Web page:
Sounds like you? Belgians spend over 3 hours per day on smartphones

Sounds like you? Belgians spend over 3 hours per day on smartphones
The average smartphone screen time in Flanders is 188 minutes per day. Credit: Canva

The average smartphone screen time in Belgium has shot up since the start of the Covid-19 pandemic in 2020 and now stands at 188 minutes, or more than three hours, per day.

According to a study by Digimeter, which questioned around 3,000 Flemish people on their digital habits, the average screen time rose from 150 minutes to 185 minutes per day in 2020. Despite lockdowns being eased, people seem to remain hooked to their devices, De Standaard reports.

Research leader Lieven De Marez sees this as a sign that Belgian society is digitising at a faster pace: “It appears to be a lasting effect. The world is opening up again, but we remain stuck in these new habits. In doing so, we spend an extra 35 minutes per day staring at our smartphone,” she said.

Our favourite screen

Half of Flemish people prefer their smartphone over other devices or real-life services to manage money matters; for 57% it is their preferred device to listen to music; 54% use their smartphone as their primary medium for news.

53% of respondents agreed that smartphones are their most-used device; computers came second with 28%. These screens are followed by tablets, other devices and finally televisions.

Online activity has spiked with smartphones used for social media in particular. This accounts for an average of 47 minutes per day, or 25% of screen time. 28 minutes (15%) is spent on chats, while 24 minutes (13%) is spent browsing the internet.

The rest of the time is spent on video apps, games, news apps, email, and navigation, such as Google Maps.

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Online shopping has also grown in popularity as people are getting more used to online payments. In 2020, 40% of the people were concerned about the security of online payments. This dropped to 26% in 2021.

In 2020, 60% of people shopped online on a monthly basis but this trend eased in the last three months of 2021, when people again took to the streets.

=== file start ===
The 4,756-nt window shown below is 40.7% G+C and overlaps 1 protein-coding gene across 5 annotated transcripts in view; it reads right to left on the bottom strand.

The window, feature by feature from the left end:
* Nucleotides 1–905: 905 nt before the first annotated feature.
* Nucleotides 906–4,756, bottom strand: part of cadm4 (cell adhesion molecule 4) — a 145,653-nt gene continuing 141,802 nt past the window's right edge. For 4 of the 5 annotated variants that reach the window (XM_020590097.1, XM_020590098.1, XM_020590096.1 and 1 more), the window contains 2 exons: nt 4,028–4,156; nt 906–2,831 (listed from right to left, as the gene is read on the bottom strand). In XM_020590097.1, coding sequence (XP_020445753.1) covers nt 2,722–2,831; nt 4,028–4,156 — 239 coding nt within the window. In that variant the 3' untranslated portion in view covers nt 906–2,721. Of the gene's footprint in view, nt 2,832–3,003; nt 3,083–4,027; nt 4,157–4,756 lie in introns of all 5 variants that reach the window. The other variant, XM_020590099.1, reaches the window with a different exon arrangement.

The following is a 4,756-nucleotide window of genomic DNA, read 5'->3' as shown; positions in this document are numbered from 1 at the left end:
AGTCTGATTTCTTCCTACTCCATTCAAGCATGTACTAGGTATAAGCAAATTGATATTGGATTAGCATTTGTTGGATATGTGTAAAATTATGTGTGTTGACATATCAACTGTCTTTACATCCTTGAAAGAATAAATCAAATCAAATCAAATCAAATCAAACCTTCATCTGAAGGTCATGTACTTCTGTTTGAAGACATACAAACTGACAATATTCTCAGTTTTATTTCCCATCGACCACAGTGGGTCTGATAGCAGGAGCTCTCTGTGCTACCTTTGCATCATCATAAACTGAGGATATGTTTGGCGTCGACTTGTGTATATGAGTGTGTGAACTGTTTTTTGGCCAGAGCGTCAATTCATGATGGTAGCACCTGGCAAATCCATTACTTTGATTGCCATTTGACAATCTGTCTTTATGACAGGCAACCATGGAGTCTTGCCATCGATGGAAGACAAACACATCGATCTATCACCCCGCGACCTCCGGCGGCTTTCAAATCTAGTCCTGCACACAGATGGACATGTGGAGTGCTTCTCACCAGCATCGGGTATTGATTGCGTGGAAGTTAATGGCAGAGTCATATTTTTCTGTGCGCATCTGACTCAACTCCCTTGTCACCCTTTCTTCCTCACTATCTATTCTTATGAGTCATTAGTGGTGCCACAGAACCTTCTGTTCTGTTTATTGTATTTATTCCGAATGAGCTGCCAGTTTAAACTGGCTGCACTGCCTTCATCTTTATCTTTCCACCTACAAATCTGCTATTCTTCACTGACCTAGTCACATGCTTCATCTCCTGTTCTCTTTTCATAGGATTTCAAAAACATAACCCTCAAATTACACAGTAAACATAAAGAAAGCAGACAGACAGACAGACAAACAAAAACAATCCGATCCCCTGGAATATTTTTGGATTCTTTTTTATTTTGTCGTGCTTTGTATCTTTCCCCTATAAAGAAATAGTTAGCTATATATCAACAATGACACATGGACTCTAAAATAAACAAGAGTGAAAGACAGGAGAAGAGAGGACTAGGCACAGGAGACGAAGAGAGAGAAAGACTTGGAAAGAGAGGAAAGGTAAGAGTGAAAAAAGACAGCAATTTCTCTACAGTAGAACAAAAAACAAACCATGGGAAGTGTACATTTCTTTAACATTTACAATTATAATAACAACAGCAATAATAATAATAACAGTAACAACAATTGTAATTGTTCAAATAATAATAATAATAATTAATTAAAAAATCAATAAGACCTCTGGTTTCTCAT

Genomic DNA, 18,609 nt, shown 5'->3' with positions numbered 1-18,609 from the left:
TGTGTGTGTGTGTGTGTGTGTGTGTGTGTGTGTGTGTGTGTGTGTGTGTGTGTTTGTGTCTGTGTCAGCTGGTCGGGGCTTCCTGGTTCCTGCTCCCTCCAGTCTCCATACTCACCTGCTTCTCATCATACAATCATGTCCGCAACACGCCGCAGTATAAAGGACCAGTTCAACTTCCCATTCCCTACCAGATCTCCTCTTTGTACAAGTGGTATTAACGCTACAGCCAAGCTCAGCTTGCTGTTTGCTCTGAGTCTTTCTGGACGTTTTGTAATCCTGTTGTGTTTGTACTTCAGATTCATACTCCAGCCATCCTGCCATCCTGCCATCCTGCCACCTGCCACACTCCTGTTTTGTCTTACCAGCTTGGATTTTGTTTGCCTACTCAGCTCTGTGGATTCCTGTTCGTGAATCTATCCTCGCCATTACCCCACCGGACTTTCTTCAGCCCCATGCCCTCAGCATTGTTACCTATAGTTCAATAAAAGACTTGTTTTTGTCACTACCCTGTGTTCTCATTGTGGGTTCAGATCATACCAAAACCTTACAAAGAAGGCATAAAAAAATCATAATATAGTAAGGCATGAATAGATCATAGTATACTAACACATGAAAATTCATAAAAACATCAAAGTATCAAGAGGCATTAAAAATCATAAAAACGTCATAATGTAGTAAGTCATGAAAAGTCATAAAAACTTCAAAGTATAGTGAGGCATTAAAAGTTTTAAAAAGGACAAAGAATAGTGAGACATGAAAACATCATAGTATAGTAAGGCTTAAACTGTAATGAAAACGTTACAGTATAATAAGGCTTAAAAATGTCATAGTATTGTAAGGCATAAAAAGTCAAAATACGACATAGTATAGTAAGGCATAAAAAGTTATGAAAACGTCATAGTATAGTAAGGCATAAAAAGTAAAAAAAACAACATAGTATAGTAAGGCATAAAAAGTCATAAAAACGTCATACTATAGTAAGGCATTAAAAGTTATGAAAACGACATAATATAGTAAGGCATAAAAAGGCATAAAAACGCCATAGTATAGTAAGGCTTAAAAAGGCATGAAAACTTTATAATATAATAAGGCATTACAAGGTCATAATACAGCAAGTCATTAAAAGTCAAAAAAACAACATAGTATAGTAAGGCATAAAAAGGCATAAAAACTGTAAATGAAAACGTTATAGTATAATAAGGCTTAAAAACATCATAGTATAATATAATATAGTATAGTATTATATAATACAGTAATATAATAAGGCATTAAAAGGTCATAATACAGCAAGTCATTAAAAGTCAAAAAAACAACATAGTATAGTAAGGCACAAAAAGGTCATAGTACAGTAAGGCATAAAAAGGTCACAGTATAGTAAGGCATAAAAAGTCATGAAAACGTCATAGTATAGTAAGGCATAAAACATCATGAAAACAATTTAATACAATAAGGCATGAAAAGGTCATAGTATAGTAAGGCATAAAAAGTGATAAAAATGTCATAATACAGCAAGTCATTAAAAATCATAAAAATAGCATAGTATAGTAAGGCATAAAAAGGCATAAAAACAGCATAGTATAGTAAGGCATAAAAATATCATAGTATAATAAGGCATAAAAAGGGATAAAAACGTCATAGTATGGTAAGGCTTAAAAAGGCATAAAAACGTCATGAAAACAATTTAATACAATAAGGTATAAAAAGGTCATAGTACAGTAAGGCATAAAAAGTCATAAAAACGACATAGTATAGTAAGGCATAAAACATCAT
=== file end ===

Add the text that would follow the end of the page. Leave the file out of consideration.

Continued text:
New player: Tiktok

With the majority of our smartphone screentime spent on social media, social media companies are doing well. Meta, the parent company of Facebook, Messenger, Instagram and Whatsapp, profits – but not like it used to.

The Meta apps “only” account for 29% of our smartphone use, slightly less than 31% in 2020. That can be explained by the rise of Chinese video-app Tiktok, which has become increasingly popular among young people.

Tiktok is more than a social media network. Credit: Canva

Among 16–24 year-olds, only 53% use Facebook daily (compared to 67% the previous year). 62% spend time on Tiktok every day. In this age group, an average of 72 minutes is spent swiping short videos on the app, making it not only a competitor for other social media, but also for TV channels and streaming services.

Streaming outperforms TV

The first lockdown saw an increase in people watching television, but that Covid-19 trend has now been reversed. Although the older population still watches TV, only one in five young people do so on a daily basis.

Instead, streaming subscriptions have stolen the show with 55% of Flemish people now paying for a subscription service. In 49% of cases this is Netflix.

Digital attitudes

The Digimeter also investigated people’s attitudes towards technology since Covid-19: “We are generally more positive about technology, but we have also become more aware of the dangers,” De Marez says.

The main concerns are our reliance on social media (62%), fake news (74%) and the exploitation of our personal data (61%). People are more conscious about their smartphone use, with half of respondents switching off certain notifications. 60% set their smartphone to “silent” or “vibrate”.

Around two-thirds of those surveyed think that digitisation is happening too fast. “They are gasping for breath,” De Marez says. “Even for many young people, it is hard to keep up.” For instance, 18% of young people doubt whether they should use certain digital applications, out of fear of making mistakes that cannot be corrected.

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